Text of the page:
Daughters, from Upminster, fight for cash after having to sell home for care
Linzi Coppick and Claire Headley have made a claim to the Department of Health after they had to raise �100,000 for a care home for their Royal Marine father Walter Coppick.
The sisters had to sell their home so that they could afford to pay for care for Mr Coppick who was suffering from Parkinson’s disease and dementia.
In June 2009, Mr Coppick, a former sergeant major in the Marines, died aged 88 after being admitted to the home in January 2007.
“Dad served his country for 22 years and had been promoted to Sergeant Major when he retired in 1960 having completed full service.
“During the war, he took part in the Battle of the River Plate against the German pocket battleship Graf Spee, as well as the Allied invasion of Sicily and jungle operations in Burma.
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“Apart from his pension, he never took a bean from the state. He was a grafter all his life and even set up his own general maintenance business when he retired from the civil service at 65,” said Linzi.
“By the time he went into the care home, Dad’s Parkinson’s had taken a strong hold.
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“He was quickly deteriorating and soon became completely immobile. He couldn’t even open his fingers to hold cutlery or a cup and became reliant on staff to feed him. A hoist had to be used to move him from bed to chair and he was double incontinent. We feel it was very unfair and unjust that our family home had to be sold to pay for his care.”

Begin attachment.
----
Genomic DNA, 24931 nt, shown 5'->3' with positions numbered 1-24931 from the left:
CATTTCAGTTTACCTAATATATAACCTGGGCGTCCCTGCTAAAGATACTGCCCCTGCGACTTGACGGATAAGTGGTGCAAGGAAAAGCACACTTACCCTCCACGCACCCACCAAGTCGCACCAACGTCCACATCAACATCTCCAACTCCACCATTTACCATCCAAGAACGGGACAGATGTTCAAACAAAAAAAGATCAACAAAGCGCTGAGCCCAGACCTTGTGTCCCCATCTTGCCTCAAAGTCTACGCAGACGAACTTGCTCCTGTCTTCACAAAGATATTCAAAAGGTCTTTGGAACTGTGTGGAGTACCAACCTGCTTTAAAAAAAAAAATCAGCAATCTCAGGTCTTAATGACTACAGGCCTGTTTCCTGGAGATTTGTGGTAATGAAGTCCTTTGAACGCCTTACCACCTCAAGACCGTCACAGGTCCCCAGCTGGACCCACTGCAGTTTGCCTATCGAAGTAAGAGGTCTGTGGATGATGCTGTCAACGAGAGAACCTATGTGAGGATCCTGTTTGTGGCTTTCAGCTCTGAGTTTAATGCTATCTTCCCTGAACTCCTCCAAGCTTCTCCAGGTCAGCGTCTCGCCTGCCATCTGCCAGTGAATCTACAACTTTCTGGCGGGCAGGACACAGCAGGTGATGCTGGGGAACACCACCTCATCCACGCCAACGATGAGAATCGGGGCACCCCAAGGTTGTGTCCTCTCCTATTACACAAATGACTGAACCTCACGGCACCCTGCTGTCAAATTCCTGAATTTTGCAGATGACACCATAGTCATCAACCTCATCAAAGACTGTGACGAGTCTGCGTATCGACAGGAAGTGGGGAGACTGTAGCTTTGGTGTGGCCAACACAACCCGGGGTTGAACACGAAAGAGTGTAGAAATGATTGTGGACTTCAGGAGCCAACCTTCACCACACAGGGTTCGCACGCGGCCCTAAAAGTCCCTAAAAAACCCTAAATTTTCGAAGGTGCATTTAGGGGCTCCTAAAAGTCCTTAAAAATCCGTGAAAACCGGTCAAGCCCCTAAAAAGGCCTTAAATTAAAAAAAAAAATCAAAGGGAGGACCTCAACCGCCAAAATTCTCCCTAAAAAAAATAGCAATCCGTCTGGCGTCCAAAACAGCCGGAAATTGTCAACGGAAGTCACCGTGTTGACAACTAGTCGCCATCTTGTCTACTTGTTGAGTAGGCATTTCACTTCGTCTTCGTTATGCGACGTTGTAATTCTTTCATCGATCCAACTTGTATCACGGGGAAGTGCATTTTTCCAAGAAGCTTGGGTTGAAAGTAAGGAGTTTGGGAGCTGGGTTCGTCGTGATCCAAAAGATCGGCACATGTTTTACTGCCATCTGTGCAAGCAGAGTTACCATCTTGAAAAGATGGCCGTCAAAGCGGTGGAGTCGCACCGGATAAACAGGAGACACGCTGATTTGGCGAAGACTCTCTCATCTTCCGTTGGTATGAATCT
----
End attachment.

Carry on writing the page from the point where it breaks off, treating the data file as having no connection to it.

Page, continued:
Linzi added: “If you are caring for someone or visiting them, you want to spend as much time with them as possible because you know they are coming to the end of their life. The last thing on your mind at the time is claiming back money.
“It was only when we’d lost Dad and had time to reflect that we realised we needed to take legal action because everything he’d worked for throughout his life had been taken away.”
Department of Health regulations state that people are eligible for Continuing Health Care funding if care home or nursing home fees are the result of a “primary health need”.
But Lisa Hashmi who is a solicitor in Maxwell Gillott’s dedicated Continuing Care Team says that families need to act fast.
She said: “Individuals who have been paying for their own care from April 2004 could be entitled to a refund if we can show that they would have met the eligibility criteria for full Continuing Healthcare funding,
“As the case of Linzi Coppick and Claire Headley illustrates, this also applies to the families of people who have received care without funding, and who have subsequently died.”